We are attending Kelowna Friends Meeting, which is under the Vernon meeting.  Mark and I make the tenth and eleventh attender in Kelowna. It is just like our first meeting,just as small, intimate and, yes friendly, as the Quaker Springs meeting in upstate NY. We have been welcomed with open arms and feel blessed as we share our contemplative experience of the morning over food at the end of the often”gathered” meeting. Two members of the Meeting are in their third year of homesteading just north of Enderby and have taken us under their wing,mentoring us in the ways of pruning, heritage seed/ vegetable cultivation and other farming activities we are now, or soon to be engaged in.

This is the big change in our lives and has become the calling that brought us to Canada, if you don’t count, what we politely refer to as the militarist fascist policies of the United States that saddened us so deeply and led us to make this move of conscientious objection. Pruning an orchard has become a new “practice” as it is slow methodical and is an art as well as a science. This is a wonderful way to become grounded and experience renewal. After the leaves pop and the blossoms show, we can measure our success against our inexperience.

Cleo is barking to get in after barking for what seems like, and could well be hours, at all the wildlife. She is diligent in protecting our orchard and her farm from any illegal trespassing by deer or coyotes. I hope it effective against the bears when they come out of hibernation and want to see what is cooking at 5010 Elliott Ave in Peachland.  We have a pair of bald eagles cavorting in the skies above the ravine that are clearly unaffected. I fear for the lives of my yet non-existent flock of chickens by these birds of prey and have decided to wait to get beehives started until we get our Great Pyrenees and I am sure we have deterred the bears. 

Well it is another cloudy day, but a good one to draft grants and write final reports in addition to Peachland chronicles for friends and family. 

Best wishes in 2008. May we experience more and lasting peace this year. 

Love, Alison

 

Our First Canadian Thanksgiving 2007

Our First Canadian Thanksgiving 2007

Dear all,

This missive is a small attempt to capture and to communicate aspects, pieces and/or insights into what it means to first move, second move to a new community far from family and friends, and third move to another country. I have known for several years that the decision to expatriate in order to divorce our taxes from the war machine that the US has become and to take up residence in a country that, although a member of the coalition of the willing, is not imperialistic and has retained a focus on its people that our democracy has lost was going to be challenging in many ways that could not be anticipated.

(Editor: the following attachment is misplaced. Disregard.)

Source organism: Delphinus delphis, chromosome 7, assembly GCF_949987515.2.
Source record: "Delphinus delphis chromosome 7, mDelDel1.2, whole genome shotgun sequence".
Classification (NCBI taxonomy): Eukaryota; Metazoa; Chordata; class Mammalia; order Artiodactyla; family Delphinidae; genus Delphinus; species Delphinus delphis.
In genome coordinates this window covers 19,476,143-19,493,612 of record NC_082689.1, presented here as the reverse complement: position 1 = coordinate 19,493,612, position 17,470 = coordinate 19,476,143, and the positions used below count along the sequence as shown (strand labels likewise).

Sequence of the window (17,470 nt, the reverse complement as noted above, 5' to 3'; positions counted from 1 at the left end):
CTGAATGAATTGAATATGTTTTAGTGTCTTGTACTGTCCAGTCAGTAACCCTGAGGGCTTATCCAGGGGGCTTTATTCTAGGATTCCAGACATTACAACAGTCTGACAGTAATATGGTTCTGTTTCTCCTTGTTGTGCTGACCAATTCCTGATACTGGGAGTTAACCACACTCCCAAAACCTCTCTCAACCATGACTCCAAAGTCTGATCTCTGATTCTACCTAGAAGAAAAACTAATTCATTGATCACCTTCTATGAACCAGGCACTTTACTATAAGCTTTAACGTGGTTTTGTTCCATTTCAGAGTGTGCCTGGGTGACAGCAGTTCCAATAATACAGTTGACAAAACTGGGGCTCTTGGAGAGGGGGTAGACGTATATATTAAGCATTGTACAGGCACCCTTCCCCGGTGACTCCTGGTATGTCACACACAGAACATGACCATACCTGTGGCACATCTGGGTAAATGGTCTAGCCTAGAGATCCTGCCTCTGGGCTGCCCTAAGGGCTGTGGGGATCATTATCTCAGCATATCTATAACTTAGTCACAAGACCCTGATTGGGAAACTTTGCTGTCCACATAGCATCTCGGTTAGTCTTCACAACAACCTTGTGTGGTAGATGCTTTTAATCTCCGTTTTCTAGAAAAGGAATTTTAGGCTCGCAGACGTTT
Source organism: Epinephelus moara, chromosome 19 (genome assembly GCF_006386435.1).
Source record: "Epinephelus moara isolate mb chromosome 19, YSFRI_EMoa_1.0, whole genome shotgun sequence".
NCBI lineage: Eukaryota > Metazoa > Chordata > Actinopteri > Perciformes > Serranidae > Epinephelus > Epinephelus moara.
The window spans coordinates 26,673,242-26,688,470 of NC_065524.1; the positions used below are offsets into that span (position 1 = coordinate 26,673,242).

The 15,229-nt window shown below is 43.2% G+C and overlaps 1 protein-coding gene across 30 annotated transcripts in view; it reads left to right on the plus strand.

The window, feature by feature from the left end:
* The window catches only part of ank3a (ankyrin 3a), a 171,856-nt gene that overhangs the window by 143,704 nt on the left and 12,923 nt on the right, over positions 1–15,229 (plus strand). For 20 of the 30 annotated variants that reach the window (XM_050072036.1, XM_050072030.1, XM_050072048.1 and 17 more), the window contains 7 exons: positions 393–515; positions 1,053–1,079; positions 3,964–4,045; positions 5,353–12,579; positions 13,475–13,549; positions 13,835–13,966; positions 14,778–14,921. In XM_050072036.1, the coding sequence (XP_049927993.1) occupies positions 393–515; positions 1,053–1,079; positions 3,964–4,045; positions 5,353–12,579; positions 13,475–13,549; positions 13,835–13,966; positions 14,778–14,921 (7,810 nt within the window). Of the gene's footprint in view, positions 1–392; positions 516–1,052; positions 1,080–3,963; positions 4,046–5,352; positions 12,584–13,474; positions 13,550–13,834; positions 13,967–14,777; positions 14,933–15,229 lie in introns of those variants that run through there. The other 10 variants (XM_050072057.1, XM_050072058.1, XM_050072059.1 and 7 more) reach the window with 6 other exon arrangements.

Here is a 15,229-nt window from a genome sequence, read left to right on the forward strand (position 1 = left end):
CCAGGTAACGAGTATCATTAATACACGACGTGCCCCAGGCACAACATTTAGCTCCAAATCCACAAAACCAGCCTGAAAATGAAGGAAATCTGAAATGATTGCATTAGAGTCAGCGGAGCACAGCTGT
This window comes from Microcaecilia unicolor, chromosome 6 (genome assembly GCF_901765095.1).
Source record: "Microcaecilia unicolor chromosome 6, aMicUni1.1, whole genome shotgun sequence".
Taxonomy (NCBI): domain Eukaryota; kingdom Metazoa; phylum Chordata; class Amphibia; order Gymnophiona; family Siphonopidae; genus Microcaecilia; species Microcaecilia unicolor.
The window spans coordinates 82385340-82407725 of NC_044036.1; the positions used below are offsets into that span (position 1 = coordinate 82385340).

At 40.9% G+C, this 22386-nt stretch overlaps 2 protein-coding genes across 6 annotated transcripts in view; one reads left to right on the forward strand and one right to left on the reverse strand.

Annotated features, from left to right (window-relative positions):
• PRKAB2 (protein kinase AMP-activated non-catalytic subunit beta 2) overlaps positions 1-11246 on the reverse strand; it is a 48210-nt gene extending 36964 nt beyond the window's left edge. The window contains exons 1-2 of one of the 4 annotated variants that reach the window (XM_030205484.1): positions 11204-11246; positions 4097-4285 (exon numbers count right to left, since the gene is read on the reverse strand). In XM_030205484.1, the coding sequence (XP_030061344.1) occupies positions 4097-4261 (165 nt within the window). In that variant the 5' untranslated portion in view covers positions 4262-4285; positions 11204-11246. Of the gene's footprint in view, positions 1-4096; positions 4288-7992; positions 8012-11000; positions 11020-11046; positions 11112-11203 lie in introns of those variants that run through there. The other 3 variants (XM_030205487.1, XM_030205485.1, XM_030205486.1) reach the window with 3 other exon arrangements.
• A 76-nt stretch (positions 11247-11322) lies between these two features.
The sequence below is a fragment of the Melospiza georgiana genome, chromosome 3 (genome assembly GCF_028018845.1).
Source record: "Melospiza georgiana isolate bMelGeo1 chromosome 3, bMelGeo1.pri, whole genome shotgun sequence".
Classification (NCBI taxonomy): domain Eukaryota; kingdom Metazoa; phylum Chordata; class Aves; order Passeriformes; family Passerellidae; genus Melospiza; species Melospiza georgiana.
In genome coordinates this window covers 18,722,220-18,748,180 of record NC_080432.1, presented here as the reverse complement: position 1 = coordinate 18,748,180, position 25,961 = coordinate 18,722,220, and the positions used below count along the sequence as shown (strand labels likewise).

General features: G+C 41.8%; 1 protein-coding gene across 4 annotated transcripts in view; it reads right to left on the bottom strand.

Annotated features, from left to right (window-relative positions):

As an immigrant to this country, Canada, there is much to learn about its history, culture and values. It will take more time and much attentiveness to develop an understanding of this new land, sometimes referring to itself as a “Nation of Immigrants”and its people.

Chai is brewing on the stove for the first time. (For those who know that I make my own Chai each morning as a way to start my day, this is an important marker in my transition to a new home.) I sit here at our small café table in front of the sliding glass doors looking past the porch, past the orchard, past the giant Ponderosa pines that stand like sentries around the property, down the ravine and valley to the expanse of water which is the Okanagan Lake and then to the small rocky rolling hills beyond. It is a beautiful view. The massiveness of the water equals the drama of the Flatirons of Boulder Colorado that have been my constant companion for the last 14 years. I have moved from earth to water as the “ground’ in my life. Water is about transition; its flows and cuts gently and sometimes violently through the earth to create valleys and canyons. It is appropriate that, at this point in our lives which is all about change, our constant companion in this valley is this beautiful lake.

People have asked how I am doing and I ask myself that off and on as well. Interestingly enough I am just fine, at the moment. I think that this is because I am living very day-to-day and I am present with this experience. I believe that I am overwhelmed and this keeps me in the moment. The move was physically and emotionally hard. Both Mark and I have lost many pounds and are pulling our pants up. (For me that just makes everyone I am meeting think that I was a ballet dancer sometime in the past. This might also be because when you are in the presence of ballet dancers you automatically stand up straight, align your spine, pull your center of gravity up and out. I probably look a whole lot taller than I am as a result.)

Most days I spend being grateful for what I have in life even though this move has been hard forcing me to look at what it means to be courageous and cultivate fearlessness. I am thankful for all the friends that called to give us moral support, offered to help us and came for hours, some on several occasions, to help pack, and those who brought food and provided hugs when needed, who had flowers at the Ballet Kelowna office when I arrived and who shooed Mark out of the house at the end. I am grateful for Mark who busted his proverbial buns and stayed behind after I left for Canada to start my job and packed up the rest of the house which was overwhelming, despite the fact that we tried to get rid of 50% of what we owned before we left. (He was the one left to manage two moving sales and move my bees to Sandy’s house with yet more friends) I am grateful for my daughter Cait who drove up here with me and worked to clean the house and paint to make this home our own. I am grateful for the kindness, friendliness and neighborliness of everyone we have met in Canada. Entry could not have been easier as we find we must “rely on the kindness of strangers.”